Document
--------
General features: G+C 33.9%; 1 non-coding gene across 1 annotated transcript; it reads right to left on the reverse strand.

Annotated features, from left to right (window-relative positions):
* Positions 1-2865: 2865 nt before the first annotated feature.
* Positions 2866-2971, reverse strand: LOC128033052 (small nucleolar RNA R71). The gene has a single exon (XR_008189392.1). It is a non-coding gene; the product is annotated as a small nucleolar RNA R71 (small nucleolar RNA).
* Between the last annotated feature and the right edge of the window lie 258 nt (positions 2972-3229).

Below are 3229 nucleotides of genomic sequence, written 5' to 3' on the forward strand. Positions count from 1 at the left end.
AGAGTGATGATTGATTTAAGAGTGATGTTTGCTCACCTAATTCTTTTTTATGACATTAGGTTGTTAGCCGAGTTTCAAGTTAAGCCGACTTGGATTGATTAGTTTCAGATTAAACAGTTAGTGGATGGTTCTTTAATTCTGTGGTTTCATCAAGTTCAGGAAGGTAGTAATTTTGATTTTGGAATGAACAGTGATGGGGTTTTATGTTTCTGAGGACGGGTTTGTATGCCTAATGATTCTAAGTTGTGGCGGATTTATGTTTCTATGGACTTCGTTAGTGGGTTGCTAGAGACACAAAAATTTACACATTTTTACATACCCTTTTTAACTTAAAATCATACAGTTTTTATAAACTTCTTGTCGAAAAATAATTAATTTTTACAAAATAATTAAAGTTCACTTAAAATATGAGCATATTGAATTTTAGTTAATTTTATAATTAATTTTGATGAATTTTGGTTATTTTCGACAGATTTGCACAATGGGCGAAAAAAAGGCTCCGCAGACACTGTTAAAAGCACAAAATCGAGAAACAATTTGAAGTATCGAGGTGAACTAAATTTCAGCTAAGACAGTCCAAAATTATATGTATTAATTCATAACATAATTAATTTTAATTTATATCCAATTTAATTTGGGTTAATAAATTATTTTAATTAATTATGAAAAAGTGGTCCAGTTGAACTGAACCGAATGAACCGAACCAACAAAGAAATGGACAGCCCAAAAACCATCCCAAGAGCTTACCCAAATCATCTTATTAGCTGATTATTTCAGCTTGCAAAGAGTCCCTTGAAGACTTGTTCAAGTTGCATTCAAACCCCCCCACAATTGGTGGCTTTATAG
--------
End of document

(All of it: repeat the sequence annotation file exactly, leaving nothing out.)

General features: G+C 33.9%; 1 non-coding gene across 1 annotated transcript; it reads right to left on the reverse strand.

Annotated features, from left to right (window-relative positions):
* Positions 1-2865: 2865 nt before the first annotated feature.
* Positions 2866-2971, reverse strand: LOC128033052 (small nucleolar RNA R71). The gene has a single exon (XR_008189392.1). It is a non-coding gene; the product is annotated as a small nucleolar RNA R71 (small nucleolar RNA).
* Between the last annotated feature and the right edge of the window lie 258 nt (positions 2972-3229).

Below are 3229 nucleotides of genomic sequence, written 5' to 3' on the forward strand. Positions count from 1 at the left end.
AGAGTGATGATTGATTTAAGAGTGATGTTTGCTCACCTAATTCTTTTTTATGACATTAGGTTGTTAGCCGAGTTTCAAGTTAAGCCGACTTGGATTGATTAGTTTCAGATTAAACAGTTAGTGGATGGTTCTTTAATTCTGTGGTTTCATCAAGTTCAGGAAGGTAGTAATTTTGATTTTGGAATGAACAGTGATGGGGTTTTATGTTTCTGAGGACGGGTTTGTATGCCTAATGATTCTAAGTTGTGGCGGATTTATGTTTCTATGGACTTCGTTAGTGGGTTGCTAGAGACACAAAAATTTACACATTTTTACATACCCTTTTTAACTTAAAATCATACAGTTTTTATAAACTTCTTGTCGAAAAATAATTAATTTTTACAAAATAATTAAAGTTCACTTAAAATATGAGCATATTGAATTTTAGTTAATTTTATAATTAATTTTGATGAATTTTGGTTATTTTCGACAGATTTGCACAATGGGCGAAAAAAAGGCTCCGCAGACACTGTTAAAAGCACAAAATCGAGAAACAATTTGAAGTATCGAGGTGAACTAAATTTCAGCTAAGACAGTCCAAAATTATATGTATTAATTCATAACATAATTAATTTTAATTTATATCCAATTTAATTTGGGTTAATAAATTATTTTAATTAATTATGAAAAAGTGGTCCAGTTGAACTGAACCGAATGAACCGAACCAACAAAGAAATGGACAGCCCAAAAACCATCCCAAGAGCTTACCCAAATCATCTTATTAGCTGATTATTTCAGCTTGCAAAGAGTCCCTTGAAGACTTGTTCAAGTTGCATTCAAACCCCCCCACAATTGGTGGCTTTATAG